469751 Chitin-Binding Proteins Induce Biomacromolecular Complexation: Inspirations from Insect Cuticle for Hierarchical Self-Assembly
Two abundant cuticle proteins in the elytra of T. castaneum that we named CPR27 and CP30 were the foci of this study. CPR27 has a conserved sequence of amino acids first hypothesized by Rebers and Riddiford to bind chitin. In this work, we establish direct evidence of this protein-chitin binding by using an active microrheology technique, coupled with fluorescence and bright-field microscopy. While our results from active microrheology showed that addition of CPR27 to aqueous chitosan solutions caused a 2-fold decrease in viscosity, simultaneous visualization of the solution microstructure shows the formation of micron-sized particles. Together these results indicated that CPR27 complexed with chitosan as hypothesized to form micron-scale structures. Furthermore, by using fluorescently-labeled chitosan, our simultaneous fluorescence images confirm the presence of clusters of chitosan, suggesting that the protein CPR27 serves as a nucleation agent to induce the complexation of the polyelectrolyte. However, varying the concentration of the protein over several orders of magnitude does not alter the viscosity drop, suggesting that the RR interactions are the first step in inducing complexation of chitosan. In contrast, CP30, which does not contain the chitin-binding sequence, displayed no evidence of complexation. The role of quinone-crosslinking of both proteins with the catechol N-β-alanyldopamine (similar to that observed in mussel adhesion) was also examined. Microparticle formation was observed in solutions containing protein, catechol and the oxidative enzyme laccase. Understanding the interactions involving these cuticle proteins suggest new motifs that could be used in the design of new composite materials. The rational design of recombinant proteins following these principles, with specific covalent and non-covalent interactions with polysaccharides or ions, inspired by insect cuticle, may lead to biomaterials with enhanced mechanical properties.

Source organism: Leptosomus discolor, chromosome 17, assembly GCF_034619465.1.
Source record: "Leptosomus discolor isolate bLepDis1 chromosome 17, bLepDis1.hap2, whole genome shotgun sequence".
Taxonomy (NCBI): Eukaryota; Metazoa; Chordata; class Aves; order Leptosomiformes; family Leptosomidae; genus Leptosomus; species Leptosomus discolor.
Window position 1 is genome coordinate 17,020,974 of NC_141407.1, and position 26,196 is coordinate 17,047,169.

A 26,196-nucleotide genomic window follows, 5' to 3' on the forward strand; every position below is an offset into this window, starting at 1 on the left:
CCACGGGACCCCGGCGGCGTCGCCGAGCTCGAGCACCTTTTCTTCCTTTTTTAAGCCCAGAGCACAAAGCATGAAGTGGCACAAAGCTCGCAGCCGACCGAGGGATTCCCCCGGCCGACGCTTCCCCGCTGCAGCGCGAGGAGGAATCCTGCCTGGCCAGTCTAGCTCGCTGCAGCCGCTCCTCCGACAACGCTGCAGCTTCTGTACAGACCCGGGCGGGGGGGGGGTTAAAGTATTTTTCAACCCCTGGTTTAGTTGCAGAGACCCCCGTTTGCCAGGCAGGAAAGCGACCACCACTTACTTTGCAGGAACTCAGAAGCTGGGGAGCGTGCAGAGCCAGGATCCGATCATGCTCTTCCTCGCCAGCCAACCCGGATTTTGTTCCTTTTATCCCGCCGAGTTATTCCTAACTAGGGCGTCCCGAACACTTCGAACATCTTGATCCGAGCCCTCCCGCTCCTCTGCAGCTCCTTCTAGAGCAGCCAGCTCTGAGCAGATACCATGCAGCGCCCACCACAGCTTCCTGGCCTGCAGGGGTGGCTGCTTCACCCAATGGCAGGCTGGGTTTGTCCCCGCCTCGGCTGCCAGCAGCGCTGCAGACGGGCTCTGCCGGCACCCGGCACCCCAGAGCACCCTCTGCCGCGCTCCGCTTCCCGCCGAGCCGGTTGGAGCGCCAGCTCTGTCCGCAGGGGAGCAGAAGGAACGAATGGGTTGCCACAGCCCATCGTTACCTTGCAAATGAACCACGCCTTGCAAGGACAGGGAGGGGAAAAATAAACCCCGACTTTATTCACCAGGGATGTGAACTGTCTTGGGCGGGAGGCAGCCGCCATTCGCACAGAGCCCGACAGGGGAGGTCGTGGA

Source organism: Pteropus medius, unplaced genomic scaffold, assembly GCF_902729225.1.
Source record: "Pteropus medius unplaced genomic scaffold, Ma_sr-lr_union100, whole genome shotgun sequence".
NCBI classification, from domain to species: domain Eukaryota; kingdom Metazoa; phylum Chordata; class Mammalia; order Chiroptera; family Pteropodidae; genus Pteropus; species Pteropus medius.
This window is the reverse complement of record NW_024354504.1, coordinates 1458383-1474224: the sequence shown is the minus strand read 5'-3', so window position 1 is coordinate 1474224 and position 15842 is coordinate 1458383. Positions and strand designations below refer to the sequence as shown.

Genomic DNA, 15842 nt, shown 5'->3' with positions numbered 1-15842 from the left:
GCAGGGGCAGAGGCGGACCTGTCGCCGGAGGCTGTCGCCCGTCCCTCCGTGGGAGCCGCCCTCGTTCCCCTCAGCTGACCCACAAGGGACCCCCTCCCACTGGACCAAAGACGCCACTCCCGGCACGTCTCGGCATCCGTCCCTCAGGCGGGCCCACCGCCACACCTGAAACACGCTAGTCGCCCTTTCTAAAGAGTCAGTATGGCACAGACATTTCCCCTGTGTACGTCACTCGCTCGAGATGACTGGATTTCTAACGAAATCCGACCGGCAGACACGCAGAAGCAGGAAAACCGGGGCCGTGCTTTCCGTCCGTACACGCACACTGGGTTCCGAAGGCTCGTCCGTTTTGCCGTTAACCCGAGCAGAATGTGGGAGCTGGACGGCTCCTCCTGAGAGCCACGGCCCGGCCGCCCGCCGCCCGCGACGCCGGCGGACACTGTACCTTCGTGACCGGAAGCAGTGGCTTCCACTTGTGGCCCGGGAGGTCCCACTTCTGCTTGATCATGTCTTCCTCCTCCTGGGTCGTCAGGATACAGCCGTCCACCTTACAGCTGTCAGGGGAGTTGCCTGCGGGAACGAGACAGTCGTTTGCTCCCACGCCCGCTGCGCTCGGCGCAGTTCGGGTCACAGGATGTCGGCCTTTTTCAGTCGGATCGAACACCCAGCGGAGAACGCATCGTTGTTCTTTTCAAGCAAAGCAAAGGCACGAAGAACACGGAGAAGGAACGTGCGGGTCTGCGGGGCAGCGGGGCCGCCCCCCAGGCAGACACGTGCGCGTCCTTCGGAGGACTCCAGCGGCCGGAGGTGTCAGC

Lomakin, J.; Huber, P.A.; Eichler, C.; Arakane, Y.; Kramer, K.J.; Beeman, R.W.; Kanost, M.R.; Gehrke, S.H. Biomacromolecules (2011) 12, 321.